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April 1998, Week 4

FarsiNet FarsiNews

Britain Says Iran Still a Threat Apr 30
Iran Guards chief blasts liberalization, critics Apr 29
Grandchild of former Iranian premier killed -paper Apr 28
Iran cites 'atmosphere of mistrust' in relations with U.S. Apr 27
Iran takes third in tournament Apr 24
U.N. Commission Censures Iran Apr 23
US Surgeons to Attend Iran Meeting Apr 23
Iran, Hungary Win Soccer Games Apr 23
Iran hikes bread prices by up to 50 percent-papers Apr 22
Iran assembly approves law on single-sex hospitals Apr 22
Iran still sees 'wall of mistrust' to U.S. Apr 22


Britain Says Iran Still a Threat
LONDON (AP) -- Persian Gulf states and the European Union welcome overtures from Iran's new president, British For eign Secretary Robin Cook said Wednesday following a meeting of the groups.

But Cook alleged that even with Mohammad Khatami at the helm, Iran will likely still engage in sponsoring terroris m and attempting to obtain weapons technology.

``Both these programs are not under control of the president of Iran,'' said Cook, who hosted a one-day EU meeting with the six-nation Gulf Cooperation Council.

Cook was accompanied at the meeting by Austrian Foreign Minister Benita Ferrero-Waldner and the Secretary-General of the Luxembourg Foreign Ministry, Roger Linster.

The Gulf council states, Saudi Arabia, Kuwait, Bahrain, Qatar, the United Arab Emirates and Oman, comprise the Wes t's most reliable allies in the region and they have long sought closer ties with the European Union.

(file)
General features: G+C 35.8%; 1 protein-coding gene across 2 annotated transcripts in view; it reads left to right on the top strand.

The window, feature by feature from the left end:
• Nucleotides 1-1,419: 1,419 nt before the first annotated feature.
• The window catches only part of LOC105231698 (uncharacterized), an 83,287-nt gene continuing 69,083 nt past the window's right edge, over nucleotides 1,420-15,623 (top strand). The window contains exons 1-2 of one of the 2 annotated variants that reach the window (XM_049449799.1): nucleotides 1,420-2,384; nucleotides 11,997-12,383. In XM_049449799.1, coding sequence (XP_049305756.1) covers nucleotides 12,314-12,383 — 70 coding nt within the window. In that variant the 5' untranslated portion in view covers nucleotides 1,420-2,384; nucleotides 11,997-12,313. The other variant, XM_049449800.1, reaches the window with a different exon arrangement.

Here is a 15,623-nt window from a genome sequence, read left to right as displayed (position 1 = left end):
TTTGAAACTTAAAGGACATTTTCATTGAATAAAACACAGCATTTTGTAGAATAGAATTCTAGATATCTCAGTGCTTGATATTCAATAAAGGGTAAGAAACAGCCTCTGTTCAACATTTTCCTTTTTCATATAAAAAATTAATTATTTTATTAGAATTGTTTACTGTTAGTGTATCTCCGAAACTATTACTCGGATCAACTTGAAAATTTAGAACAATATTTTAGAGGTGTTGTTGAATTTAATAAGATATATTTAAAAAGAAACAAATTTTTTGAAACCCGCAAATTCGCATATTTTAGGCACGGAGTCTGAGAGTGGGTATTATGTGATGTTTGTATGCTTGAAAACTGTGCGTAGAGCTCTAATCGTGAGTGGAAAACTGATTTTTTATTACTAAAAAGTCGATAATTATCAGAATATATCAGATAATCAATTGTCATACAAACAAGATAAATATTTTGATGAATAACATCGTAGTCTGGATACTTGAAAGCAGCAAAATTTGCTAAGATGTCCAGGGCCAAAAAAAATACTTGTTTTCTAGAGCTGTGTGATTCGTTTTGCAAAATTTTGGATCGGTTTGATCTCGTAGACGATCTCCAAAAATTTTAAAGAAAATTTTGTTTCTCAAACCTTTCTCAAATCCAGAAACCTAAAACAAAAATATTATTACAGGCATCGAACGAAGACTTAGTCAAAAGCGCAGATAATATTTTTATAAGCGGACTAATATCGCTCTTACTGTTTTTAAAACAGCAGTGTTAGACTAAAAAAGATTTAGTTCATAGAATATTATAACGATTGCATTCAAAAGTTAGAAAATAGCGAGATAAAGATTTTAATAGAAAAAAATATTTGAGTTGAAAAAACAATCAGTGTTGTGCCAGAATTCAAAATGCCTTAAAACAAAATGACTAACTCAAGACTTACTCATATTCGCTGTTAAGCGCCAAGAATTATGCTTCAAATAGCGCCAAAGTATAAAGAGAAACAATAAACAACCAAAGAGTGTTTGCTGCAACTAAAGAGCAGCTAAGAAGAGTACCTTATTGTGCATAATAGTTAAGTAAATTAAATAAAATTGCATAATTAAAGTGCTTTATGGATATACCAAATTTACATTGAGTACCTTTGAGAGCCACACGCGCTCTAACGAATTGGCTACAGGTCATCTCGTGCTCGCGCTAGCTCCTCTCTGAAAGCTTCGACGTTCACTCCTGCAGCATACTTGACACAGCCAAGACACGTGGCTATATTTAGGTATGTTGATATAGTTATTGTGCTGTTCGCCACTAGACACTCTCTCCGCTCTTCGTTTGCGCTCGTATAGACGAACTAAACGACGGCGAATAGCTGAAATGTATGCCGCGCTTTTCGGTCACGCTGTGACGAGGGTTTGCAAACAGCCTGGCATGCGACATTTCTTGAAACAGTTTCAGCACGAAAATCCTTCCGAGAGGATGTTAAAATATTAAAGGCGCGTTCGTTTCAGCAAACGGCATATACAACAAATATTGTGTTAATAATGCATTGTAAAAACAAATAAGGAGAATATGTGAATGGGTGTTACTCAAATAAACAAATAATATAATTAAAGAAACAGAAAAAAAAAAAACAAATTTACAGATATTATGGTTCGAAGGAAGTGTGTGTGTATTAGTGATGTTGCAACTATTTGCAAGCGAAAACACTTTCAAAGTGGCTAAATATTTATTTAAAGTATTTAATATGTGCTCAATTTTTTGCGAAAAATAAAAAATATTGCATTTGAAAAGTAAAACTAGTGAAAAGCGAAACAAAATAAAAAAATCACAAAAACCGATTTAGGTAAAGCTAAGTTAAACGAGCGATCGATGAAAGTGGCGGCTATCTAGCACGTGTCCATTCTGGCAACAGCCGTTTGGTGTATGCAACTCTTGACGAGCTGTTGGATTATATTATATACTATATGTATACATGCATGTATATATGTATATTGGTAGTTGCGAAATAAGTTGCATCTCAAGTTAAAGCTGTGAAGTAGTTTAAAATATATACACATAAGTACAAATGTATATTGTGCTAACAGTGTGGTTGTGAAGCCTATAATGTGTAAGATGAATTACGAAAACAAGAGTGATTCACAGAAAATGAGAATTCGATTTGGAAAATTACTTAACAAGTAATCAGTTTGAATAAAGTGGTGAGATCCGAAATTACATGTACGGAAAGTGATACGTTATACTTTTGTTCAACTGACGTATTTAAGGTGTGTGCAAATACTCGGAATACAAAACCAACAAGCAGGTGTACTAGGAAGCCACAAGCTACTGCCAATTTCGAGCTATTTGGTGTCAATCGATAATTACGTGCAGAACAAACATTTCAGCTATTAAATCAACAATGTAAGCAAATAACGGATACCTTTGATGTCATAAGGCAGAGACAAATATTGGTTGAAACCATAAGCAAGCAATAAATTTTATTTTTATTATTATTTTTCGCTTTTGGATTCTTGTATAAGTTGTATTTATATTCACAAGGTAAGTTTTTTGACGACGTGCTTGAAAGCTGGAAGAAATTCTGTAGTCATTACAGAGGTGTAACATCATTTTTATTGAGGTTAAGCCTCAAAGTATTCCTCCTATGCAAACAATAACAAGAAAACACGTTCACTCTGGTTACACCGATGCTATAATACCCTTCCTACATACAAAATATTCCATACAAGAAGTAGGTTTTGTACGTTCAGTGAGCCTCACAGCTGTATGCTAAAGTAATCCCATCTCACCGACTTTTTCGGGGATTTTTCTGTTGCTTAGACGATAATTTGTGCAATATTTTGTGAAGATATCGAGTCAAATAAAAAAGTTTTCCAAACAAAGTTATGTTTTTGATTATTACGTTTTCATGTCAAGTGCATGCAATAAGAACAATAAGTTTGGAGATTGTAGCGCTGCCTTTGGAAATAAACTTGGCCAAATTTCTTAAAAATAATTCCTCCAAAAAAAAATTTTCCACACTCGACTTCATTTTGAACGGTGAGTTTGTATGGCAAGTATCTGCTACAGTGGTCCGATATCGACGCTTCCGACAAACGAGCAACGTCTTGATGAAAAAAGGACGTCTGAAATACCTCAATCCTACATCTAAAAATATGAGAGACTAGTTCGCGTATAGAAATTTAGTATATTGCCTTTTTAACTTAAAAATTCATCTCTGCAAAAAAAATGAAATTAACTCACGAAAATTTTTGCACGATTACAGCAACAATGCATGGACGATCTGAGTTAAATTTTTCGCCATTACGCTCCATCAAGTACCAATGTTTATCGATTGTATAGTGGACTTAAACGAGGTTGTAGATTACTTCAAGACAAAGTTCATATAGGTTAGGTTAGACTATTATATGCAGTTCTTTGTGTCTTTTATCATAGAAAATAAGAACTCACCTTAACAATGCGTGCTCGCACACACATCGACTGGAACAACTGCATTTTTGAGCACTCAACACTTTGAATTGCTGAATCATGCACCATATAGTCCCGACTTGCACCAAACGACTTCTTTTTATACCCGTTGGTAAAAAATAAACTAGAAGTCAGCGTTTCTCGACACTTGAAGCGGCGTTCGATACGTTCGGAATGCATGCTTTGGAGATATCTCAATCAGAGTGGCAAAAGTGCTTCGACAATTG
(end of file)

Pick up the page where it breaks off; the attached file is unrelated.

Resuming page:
In a communique, the EU and the Gulf states urged Iraq to comply with U.N. weapons inspections.

The Security Council this week decided to maintain economic sanctions against Iraq, imposed after its 1990 invasio n of Kuwait.

U.N. arms inspectors must certify that Iraq has destroyed all long-range missiles and chemical, biological and nuc lear weapons as the condition for lifting the sanctions.

Cook also noted that Iran has also not lifted a death threat against British author Salman Rushdie.

``It is important we do not lower our guard too soon,'' Cook said. ``There is more than one center of power in Ira n.''

The EU has already welcomed Tehran's more moderate tone, lifted a block on visits by government ministers and is t o resume what it calls ``dialogue'' with Iran.

Iran Guards chief blasts liberalization, critics
TEHRAN, Iran (Reuters) - Iran's Revolutionary Guards commander has slammed political liberalization under moderate President Mohammad Khatami and said the country should "cut the necks and tongues" of opponents, a newspaper said Wednesday.

The daily Jameah quoted Brig. Gen. Yahya Rahim Safavi as saying some of the scores of new publications allowed by Khatami's government "threaten national security."

"Some of these newspapers have the same content as papers belonging to Monafeqin (Iraq-based Mujahideen Khalq opposition group) and to America," the moderate Jameah quoted Safavi as telling senior military officials at a meeting Monday.

"Liberals have taken over our universities and our youth are chanting 'Death to dictatorship' slogans," he said.

"We seek to tear out the roots of counter-revolution wherever they may be. We should cut the neck of some of them. We will cut the tongues of others," Safavi was quoted as saying.

"Our sword is our tongue. We will expose...these cowards," Safavi added, apparently suggesting he was not advocating that opponents be physically eliminated.

Safavi criticized Culture and Islamic Guidance Minister Ataollah Mohajerani, who has been behind more liberal cultural policies, and Interior Minister Abdollah Nouri, who has allowed critical student groups to hold demonstrations.

"Can we counter the threat posed by America, which seeks to dominate the world, through a dialogue between cultures and civilizations?" Safavi asked, referring to the dialogue with the American people proposed by Khatami in January.